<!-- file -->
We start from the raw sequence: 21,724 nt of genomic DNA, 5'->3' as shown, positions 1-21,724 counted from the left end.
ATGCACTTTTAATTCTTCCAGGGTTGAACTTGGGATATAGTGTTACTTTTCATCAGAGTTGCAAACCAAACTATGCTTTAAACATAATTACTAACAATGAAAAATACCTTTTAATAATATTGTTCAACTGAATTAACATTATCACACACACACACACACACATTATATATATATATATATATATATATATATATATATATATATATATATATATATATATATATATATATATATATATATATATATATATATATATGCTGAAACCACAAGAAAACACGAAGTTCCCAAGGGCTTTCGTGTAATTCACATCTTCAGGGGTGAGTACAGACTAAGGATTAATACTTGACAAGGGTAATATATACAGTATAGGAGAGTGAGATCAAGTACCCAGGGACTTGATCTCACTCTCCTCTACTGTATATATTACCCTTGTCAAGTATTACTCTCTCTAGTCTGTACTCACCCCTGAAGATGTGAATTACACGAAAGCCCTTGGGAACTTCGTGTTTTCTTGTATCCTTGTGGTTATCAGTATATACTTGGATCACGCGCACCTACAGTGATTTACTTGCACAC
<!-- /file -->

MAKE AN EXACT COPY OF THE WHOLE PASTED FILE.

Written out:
We start from the raw sequence: 21,724 nt of genomic DNA, 5'->3' as shown, positions 1-21,724 counted from the left end.
ATGCACTTTTAATTCTTCCAGGGTTGAACTTGGGATATAGTGTTACTTTTCATCAGAGTTGCAAACCAAACTATGCTTTAAACATAATTACTAACAATGAAAAATACCTTTTAATAATATTGTTCAACTGAATTAACATTATCACACACACACACACACACATTATATATATATATATATATATATATATATATATATATATATATATATATATATATATATATATATATATATATATATATATATATATATATATGCTGAAACCACAAGAAAACACGAAGTTCCCAAGGGCTTTCGTGTAATTCACATCTTCAGGGGTGAGTACAGACTAAGGATTAATACTTGACAAGGGTAATATATACAGTATAGGAGAGTGAGATCAAGTACCCAGGGACTTGATCTCACTCTCCTCTACTGTATATATTACCCTTGTCAAGTATTACTCTCTCTAGTCTGTACTCACCCCTGAAGATGTGAATTACACGAAAGCCCTTGGGAACTTCGTGTTTTCTTGTATCCTTGTGGTTATCAGTATATACTTGGATCACGCGCACCTACAGTGATTTACTTGCACAC